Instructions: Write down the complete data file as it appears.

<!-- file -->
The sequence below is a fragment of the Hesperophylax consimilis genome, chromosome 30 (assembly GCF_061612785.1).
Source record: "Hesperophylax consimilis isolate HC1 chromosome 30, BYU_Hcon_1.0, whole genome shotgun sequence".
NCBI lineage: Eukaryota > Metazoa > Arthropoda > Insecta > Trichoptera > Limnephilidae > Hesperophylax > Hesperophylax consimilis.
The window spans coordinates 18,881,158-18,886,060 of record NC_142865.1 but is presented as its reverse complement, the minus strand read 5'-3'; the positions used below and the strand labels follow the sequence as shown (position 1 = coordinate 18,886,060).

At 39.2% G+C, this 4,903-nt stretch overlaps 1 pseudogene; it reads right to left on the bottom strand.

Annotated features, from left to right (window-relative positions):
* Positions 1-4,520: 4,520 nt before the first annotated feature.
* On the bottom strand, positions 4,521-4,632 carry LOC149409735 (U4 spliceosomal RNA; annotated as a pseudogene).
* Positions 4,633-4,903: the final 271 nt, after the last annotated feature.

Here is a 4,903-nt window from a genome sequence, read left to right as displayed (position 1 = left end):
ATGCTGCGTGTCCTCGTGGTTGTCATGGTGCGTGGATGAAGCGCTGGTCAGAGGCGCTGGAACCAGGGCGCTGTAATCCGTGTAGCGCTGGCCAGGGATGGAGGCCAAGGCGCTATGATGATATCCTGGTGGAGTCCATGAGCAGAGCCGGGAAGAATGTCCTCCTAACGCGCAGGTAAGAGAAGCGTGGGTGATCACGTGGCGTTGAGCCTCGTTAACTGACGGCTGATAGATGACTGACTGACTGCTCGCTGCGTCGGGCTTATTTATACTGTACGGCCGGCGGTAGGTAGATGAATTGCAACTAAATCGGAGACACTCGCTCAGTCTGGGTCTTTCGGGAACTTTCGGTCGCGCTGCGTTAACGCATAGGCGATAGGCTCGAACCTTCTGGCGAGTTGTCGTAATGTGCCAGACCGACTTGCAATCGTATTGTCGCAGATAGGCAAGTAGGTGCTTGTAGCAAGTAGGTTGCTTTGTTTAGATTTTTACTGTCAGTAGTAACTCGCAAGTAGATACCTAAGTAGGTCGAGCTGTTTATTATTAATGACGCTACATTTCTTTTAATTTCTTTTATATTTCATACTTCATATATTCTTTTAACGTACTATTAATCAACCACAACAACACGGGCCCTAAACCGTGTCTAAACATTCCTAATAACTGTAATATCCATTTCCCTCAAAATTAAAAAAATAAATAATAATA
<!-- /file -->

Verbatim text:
The sequence below is a fragment of the Hesperophylax consimilis genome, chromosome 30 (assembly GCF_061612785.1).
Source record: "Hesperophylax consimilis isolate HC1 chromosome 30, BYU_Hcon_1.0, whole genome shotgun sequence".
NCBI lineage: Eukaryota > Metazoa > Arthropoda > Insecta > Trichoptera > Limnephilidae > Hesperophylax > Hesperophylax consimilis.
The window spans coordinates 18,881,158-18,886,060 of record NC_142865.1 but is presented as its reverse complement, the minus strand read 5'-3'; the positions used below and the strand labels follow the sequence as shown (position 1 = coordinate 18,886,060).

At 39.2% G+C, this 4,903-nt stretch overlaps 1 pseudogene; it reads right to left on the bottom strand.

Annotated features, from left to right (window-relative positions):
* Positions 1-4,520: 4,520 nt before the first annotated feature.
* On the bottom strand, positions 4,521-4,632 carry LOC149409735 (U4 spliceosomal RNA; annotated as a pseudogene).
* Positions 4,633-4,903: the final 271 nt, after the last annotated feature.

Here is a 4,903-nt window from a genome sequence, read left to right as displayed (position 1 = left end):
ATGCTGCGTGTCCTCGTGGTTGTCATGGTGCGTGGATGAAGCGCTGGTCAGAGGCGCTGGAACCAGGGCGCTGTAATCCGTGTAGCGCTGGCCAGGGATGGAGGCCAAGGCGCTATGATGATATCCTGGTGGAGTCCATGAGCAGAGCCGGGAAGAATGTCCTCCTAACGCGCAGGTAAGAGAAGCGTGGGTGATCACGTGGCGTTGAGCCTCGTTAACTGACGGCTGATAGATGACTGACTGACTGCTCGCTGCGTCGGGCTTATTTATACTGTACGGCCGGCGGTAGGTAGATGAATTGCAACTAAATCGGAGACACTCGCTCAGTCTGGGTCTTTCGGGAACTTTCGGTCGCGCTGCGTTAACGCATAGGCGATAGGCTCGAACCTTCTGGCGAGTTGTCGTAATGTGCCAGACCGACTTGCAATCGTATTGTCGCAGATAGGCAAGTAGGTGCTTGTAGCAAGTAGGTTGCTTTGTTTAGATTTTTACTGTCAGTAGTAACTCGCAAGTAGATACCTAAGTAGGTCGAGCTGTTTATTATTAATGACGCTACATTTCTTTTAATTTCTTTTATATTTCATACTTCATATATTCTTTTAACGTACTATTAATCAACCACAACAACACGGGCCCTAAACCGTGTCTAAACATTCCTAATAACTGTAATATCCATTTCCCTCAAAATTAAAAAAATAAATAATAATA